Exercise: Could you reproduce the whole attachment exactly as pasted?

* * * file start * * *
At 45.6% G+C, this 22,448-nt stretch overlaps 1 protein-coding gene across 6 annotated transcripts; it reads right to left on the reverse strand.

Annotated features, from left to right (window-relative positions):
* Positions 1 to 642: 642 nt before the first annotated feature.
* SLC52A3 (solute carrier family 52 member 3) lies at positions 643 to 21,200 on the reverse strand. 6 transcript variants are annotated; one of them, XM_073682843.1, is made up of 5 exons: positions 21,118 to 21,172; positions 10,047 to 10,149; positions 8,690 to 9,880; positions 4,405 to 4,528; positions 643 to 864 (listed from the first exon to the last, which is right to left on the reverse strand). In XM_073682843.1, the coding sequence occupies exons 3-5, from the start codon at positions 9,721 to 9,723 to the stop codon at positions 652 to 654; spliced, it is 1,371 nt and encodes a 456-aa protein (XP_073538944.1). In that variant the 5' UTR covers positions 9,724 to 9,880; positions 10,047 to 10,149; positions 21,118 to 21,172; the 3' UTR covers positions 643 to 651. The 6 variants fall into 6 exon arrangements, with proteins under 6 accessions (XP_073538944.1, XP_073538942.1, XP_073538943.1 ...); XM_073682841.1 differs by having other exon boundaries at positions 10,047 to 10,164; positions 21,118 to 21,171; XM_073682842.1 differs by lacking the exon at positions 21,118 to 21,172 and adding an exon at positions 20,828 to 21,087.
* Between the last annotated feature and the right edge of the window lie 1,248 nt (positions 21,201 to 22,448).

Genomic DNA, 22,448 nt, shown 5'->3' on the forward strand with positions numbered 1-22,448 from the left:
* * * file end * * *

At 45.6% G+C, this 22,448-nt stretch overlaps 1 protein-coding gene across 6 annotated transcripts; it reads right to left on the reverse strand.

Annotated features, from left to right (window-relative positions):
* Positions 1 to 642: 642 nt before the first annotated feature.
* SLC52A3 (solute carrier family 52 member 3) lies at positions 643 to 21,200 on the reverse strand. 6 transcript variants are annotated; one of them, XM_073682843.1, is made up of 5 exons: positions 21,118 to 21,172; positions 10,047 to 10,149; positions 8,690 to 9,880; positions 4,405 to 4,528; positions 643 to 864 (listed from the first exon to the last, which is right to left on the reverse strand). In XM_073682843.1, the coding sequence occupies exons 3-5, from the start codon at positions 9,721 to 9,723 to the stop codon at positions 652 to 654; spliced, it is 1,371 nt and encodes a 456-aa protein (XP_073538944.1). In that variant the 5' UTR covers positions 9,724 to 9,880; positions 10,047 to 10,149; positions 21,118 to 21,172; the 3' UTR covers positions 643 to 651. The 6 variants fall into 6 exon arrangements, with proteins under 6 accessions (XP_073538944.1, XP_073538942.1, XP_073538943.1 ...); XM_073682841.1 differs by having other exon boundaries at positions 10,047 to 10,164; positions 21,118 to 21,171; XM_073682842.1 differs by lacking the exon at positions 21,118 to 21,172 and adding an exon at positions 20,828 to 21,087.
* Between the last annotated feature and the right edge of the window lie 1,248 nt (positions 21,201 to 22,448).

Genomic DNA, 22,448 nt, shown 5'->3' on the forward strand with positions numbered 1-22,448 from the left: